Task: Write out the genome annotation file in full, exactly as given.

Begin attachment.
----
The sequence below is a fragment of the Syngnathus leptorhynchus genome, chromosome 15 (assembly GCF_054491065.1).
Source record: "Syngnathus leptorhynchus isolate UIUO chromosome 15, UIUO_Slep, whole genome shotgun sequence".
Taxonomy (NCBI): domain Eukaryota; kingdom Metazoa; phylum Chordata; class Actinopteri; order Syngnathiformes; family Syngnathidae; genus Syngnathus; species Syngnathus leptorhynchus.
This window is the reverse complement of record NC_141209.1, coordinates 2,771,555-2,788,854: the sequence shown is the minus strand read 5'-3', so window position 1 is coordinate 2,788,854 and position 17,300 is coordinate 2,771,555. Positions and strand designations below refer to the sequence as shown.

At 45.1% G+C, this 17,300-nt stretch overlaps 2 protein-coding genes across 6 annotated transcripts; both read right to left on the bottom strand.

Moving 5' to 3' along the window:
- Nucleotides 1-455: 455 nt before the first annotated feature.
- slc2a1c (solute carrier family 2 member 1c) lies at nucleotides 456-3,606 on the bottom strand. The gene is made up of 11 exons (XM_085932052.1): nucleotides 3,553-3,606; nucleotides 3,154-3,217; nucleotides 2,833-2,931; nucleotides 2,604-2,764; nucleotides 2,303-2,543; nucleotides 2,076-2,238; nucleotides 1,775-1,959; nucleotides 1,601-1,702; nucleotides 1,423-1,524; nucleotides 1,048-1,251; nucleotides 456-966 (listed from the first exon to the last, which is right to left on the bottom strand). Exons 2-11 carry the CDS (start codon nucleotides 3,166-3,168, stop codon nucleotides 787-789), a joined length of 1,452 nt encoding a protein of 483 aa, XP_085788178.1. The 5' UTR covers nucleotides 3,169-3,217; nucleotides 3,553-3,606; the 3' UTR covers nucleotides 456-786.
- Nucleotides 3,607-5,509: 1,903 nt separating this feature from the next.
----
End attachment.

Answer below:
The sequence below is a fragment of the Syngnathus leptorhynchus genome, chromosome 15 (assembly GCF_054491065.1).
Source record: "Syngnathus leptorhynchus isolate UIUO chromosome 15, UIUO_Slep, whole genome shotgun sequence".
Taxonomy (NCBI): domain Eukaryota; kingdom Metazoa; phylum Chordata; class Actinopteri; order Syngnathiformes; family Syngnathidae; genus Syngnathus; species Syngnathus leptorhynchus.
This window is the reverse complement of record NC_141209.1, coordinates 2,771,555-2,788,854: the sequence shown is the minus strand read 5'-3', so window position 1 is coordinate 2,788,854 and position 17,300 is coordinate 2,771,555. Positions and strand designations below refer to the sequence as shown.

At 45.1% G+C, this 17,300-nt stretch overlaps 2 protein-coding genes across 6 annotated transcripts; both read right to left on the bottom strand.

Moving 5' to 3' along the window:
- Nucleotides 1-455: 455 nt before the first annotated feature.
- slc2a1c (solute carrier family 2 member 1c) lies at nucleotides 456-3,606 on the bottom strand. The gene is made up of 11 exons (XM_085932052.1): nucleotides 3,553-3,606; nucleotides 3,154-3,217; nucleotides 2,833-2,931; nucleotides 2,604-2,764; nucleotides 2,303-2,543; nucleotides 2,076-2,238; nucleotides 1,775-1,959; nucleotides 1,601-1,702; nucleotides 1,423-1,524; nucleotides 1,048-1,251; nucleotides 456-966 (listed from the first exon to the last, which is right to left on the bottom strand). Exons 2-11 carry the CDS (start codon nucleotides 3,166-3,168, stop codon nucleotides 787-789), a joined length of 1,452 nt encoding a protein of 483 aa, XP_085788178.1. The 5' UTR covers nucleotides 3,169-3,217; nucleotides 3,553-3,606; the 3' UTR covers nucleotides 456-786.
- Nucleotides 3,607-5,509: 1,903 nt separating this feature from the next.